“Any paper currency in America weighs a gram,” Zack Wilson said, as he pulled a ten dollar bill from his wallet. “Let’s say I cut that much of that (a third), that’s how much weight they want to change. That’s nothing. That’s what these people commented on.”
Wilson is the vice president of We Are the 74, a pro-cannabis group in the state, which recently protested outside the governor’s mansion in Jackson asking Reeves to call a private hearing. With what Reeves is asking, Wilson says lawmakers should not let him eliminate the possibility of a private hearing.
“People are ready for our legislators to give up politics, stop holding personal grudges and grudges between them and other legislators, and go ahead and agree with the governor to have our own session, and let’s get this bill passed,” Wilson said.
“We’re about 60 days away from the legislature arriving in town,” Reeves noted during the press conference. “So, I hope we get it done before then.”
The bill to go to the regular session is something Wilson doesn’t want. A special session can give the bill its own stage, while a regular session means it fits into the mix with the rest of the agenda that state leaders hope to achieve. That could mean several months before the bill is passed, as well as the possibility that other lawmakers will attach new amendments and provisions to the bill, which could lead to less lawmakers voting for it and possibly the bill’s death.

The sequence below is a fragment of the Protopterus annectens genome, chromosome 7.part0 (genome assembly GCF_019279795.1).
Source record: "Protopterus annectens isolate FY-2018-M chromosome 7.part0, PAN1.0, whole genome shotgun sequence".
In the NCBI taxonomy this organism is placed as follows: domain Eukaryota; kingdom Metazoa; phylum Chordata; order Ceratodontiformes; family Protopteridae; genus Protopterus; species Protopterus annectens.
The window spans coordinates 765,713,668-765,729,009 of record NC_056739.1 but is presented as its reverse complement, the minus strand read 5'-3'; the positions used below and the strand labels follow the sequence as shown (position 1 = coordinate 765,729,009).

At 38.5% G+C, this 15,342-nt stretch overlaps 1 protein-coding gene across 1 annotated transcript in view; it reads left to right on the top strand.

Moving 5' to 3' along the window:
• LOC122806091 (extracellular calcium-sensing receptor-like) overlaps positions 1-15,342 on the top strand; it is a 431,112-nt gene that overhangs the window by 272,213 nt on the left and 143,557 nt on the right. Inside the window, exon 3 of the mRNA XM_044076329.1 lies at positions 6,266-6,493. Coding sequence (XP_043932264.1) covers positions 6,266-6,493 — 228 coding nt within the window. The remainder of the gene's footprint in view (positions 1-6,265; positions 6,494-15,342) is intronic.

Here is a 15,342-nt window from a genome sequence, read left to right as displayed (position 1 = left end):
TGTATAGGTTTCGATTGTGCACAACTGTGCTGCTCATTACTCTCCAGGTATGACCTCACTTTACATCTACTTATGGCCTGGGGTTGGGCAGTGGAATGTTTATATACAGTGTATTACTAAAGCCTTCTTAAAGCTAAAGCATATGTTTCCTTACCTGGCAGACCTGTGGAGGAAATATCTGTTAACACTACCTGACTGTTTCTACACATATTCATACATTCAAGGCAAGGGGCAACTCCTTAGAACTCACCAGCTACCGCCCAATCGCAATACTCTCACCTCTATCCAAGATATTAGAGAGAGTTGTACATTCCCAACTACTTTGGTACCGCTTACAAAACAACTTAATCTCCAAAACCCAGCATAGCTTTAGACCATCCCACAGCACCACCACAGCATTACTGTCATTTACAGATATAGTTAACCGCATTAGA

If the bill faces a regular session and does not pass, Wilson says the upcoming election will be a reckoning for state leaders.
“We will not forget, and we will make sure that we stand up for the people and fire all the incumbents,” Wilson said. “If you vote against this bill, you’re signing a political death sentence because we don’t want you anymore.”
Wilson said there’s no time to waste on this because even if the bill is passed, it could still take, he says, seven more months before the drug is distributed because there are no licenses, no dispensaries and nothing has been planted yet. He’s asking lawmakers to give Reeves what he’s asking so the special session can be called.